Next week, fiesta-lovers across the United States will gather to celebrate Cinco de Mayo. For many Americans, Cinco de Mayo is the day you saddle up to a bar and down a pitcher of margaritas with some friends. But Cinco de Mayo, which translates to “May 5” in Spanish, is one of the most misunderstood and misrepresented Mexican holidays. Most (non-Mexican) Americans have no idea what the history of Cinco de Mayo is all about, Carlos Tortolero, president of the National Museum of Mexican Art in Chicago, told USA Today.
“If you went to any bar tonight and said, ‘What’s this day about?’, they would be clueless,” he said in an statement to the outlet this week. “And you couldn’t blame the alcohol consumption either.”
Tortolero makes a fair point. I know more than a few Anglo-Americans who have referred to the holiday as “Cinco de Drink-o” (not great) without knowing why the heck they are partying in the first place. To find out why we celebrate Cinco de Mayo in the first place, you need to go back 154 years. So settle down for a history lesson, kids.
Cinco de Mayo is not, contrary to popular opinion, Mexico’s independence day, which actually falls on September 16. The May 5 celebration commemorates the Battle of Puebla in 1862 when the Mexican army defeated French forces.
In the middle of the 19th century, Mexico’s president Benito Juárez defaulted on the country’s war debts owed to European countries. So in January 1862, France, Britain, and Spain came across the ocean to collect what was due. Britain and Spain negotiated a truce with the Mexican government. France, lead by Napoleon III, stayed, apparently deciding to take advantage of the awesome tequila (and to, you know, seize all of Mexico for itself) which lead to the Franco-Mexican War (also called the Maximillian Affair or, more colorfully, the Mexican Adventure).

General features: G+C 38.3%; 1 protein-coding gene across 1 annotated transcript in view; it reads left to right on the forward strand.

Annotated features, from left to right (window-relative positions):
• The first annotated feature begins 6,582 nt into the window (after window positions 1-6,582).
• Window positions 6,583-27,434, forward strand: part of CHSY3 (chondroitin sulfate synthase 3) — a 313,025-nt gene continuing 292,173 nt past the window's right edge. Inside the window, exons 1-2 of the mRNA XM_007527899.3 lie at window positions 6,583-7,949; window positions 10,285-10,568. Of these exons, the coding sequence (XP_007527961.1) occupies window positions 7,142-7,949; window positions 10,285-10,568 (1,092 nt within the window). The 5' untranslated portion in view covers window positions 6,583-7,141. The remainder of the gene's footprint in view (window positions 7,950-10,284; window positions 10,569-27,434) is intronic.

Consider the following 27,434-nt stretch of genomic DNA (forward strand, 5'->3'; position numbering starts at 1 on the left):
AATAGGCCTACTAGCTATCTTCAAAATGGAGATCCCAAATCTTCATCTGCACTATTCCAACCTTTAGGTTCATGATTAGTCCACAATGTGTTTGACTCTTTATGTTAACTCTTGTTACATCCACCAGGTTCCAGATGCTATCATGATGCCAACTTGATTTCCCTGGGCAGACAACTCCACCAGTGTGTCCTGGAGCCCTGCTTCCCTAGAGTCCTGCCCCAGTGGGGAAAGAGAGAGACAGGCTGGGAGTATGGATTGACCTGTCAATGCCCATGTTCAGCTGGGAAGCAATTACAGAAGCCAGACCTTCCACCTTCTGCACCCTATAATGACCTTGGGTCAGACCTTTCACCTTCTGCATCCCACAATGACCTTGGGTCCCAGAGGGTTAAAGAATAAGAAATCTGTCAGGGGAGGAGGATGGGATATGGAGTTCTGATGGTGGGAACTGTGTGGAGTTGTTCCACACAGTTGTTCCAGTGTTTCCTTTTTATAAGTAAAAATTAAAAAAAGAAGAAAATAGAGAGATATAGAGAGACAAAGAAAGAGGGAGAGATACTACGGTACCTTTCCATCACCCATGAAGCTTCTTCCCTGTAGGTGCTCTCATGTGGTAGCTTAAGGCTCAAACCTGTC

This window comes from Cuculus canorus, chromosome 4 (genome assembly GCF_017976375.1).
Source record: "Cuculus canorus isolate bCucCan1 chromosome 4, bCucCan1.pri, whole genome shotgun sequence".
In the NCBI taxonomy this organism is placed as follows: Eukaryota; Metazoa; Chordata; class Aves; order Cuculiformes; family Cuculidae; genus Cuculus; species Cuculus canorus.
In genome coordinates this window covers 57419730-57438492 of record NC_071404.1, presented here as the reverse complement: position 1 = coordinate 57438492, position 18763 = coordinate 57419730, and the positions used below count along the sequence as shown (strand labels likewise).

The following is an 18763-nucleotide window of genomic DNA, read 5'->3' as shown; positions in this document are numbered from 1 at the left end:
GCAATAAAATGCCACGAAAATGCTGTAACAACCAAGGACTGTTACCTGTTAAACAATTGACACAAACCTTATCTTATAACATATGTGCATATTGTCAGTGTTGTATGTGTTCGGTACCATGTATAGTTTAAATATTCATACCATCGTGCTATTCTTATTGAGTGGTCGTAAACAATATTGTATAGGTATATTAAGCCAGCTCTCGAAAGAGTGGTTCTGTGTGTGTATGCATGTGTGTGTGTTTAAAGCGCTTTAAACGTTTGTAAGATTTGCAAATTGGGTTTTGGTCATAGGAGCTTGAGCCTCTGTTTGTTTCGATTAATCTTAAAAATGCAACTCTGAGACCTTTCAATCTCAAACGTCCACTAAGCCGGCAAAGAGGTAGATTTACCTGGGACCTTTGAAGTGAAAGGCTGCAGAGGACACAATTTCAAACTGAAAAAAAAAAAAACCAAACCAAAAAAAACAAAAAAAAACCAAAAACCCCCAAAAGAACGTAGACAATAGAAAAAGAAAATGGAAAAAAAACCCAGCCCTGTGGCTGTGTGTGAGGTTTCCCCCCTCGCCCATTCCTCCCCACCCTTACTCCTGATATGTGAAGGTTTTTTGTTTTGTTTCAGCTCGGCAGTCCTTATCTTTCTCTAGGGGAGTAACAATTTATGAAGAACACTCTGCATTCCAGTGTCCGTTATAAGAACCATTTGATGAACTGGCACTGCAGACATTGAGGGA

When 6,000 French troops set out to attack a small town in east-central Mexico, Puebla de Los Angeles, Juárez gathered a ragtag troop of 2,000 men to fortify the city against the croissant-eaters’ assault. The Mexicans at Puebla were incredibly outnumbered and poorly supplied but on May 5 when the French attacked, the Mexican army defeated them. The French lost nearly 500 men but fewer than 100 Mexicans had been killed during a battle that lasted from sunrise to sunset. Although not a major battle in the strategic sense (it took France six years and U.S. intervention to finally withdraw), the unlikely victory during the Battle of Puebla had such symbolic meaning to the Mexican government that it has remained in the public consciousness more than a century and a half later.
Truth time: Today, Cinco de Mayo is more of an American holiday than a Mexican one, though it is observed in the Mexican state of Puebla, the site of the original battle. Traditional Mexican festivities include military parades and recreations of the battle. For many, the day is like any other because it is not a federal holiday, so banks and offices remain open.
Cinco de Mayo in the United States is more a celebration of Mexican heritage and culture, especially in regions with significant Mexican-American populations. In the 1960s, Chicano activists cultivated a public awareness of Cinco de Mayo, in part because they identified with the victorious indigenous Mexicans’ battle against their European aggressors. For Tortolero, the holiday serves as a reminder of the many times Mexico has been invaded by foreign nations. “This one day,” he said, “Mexico won the battle.”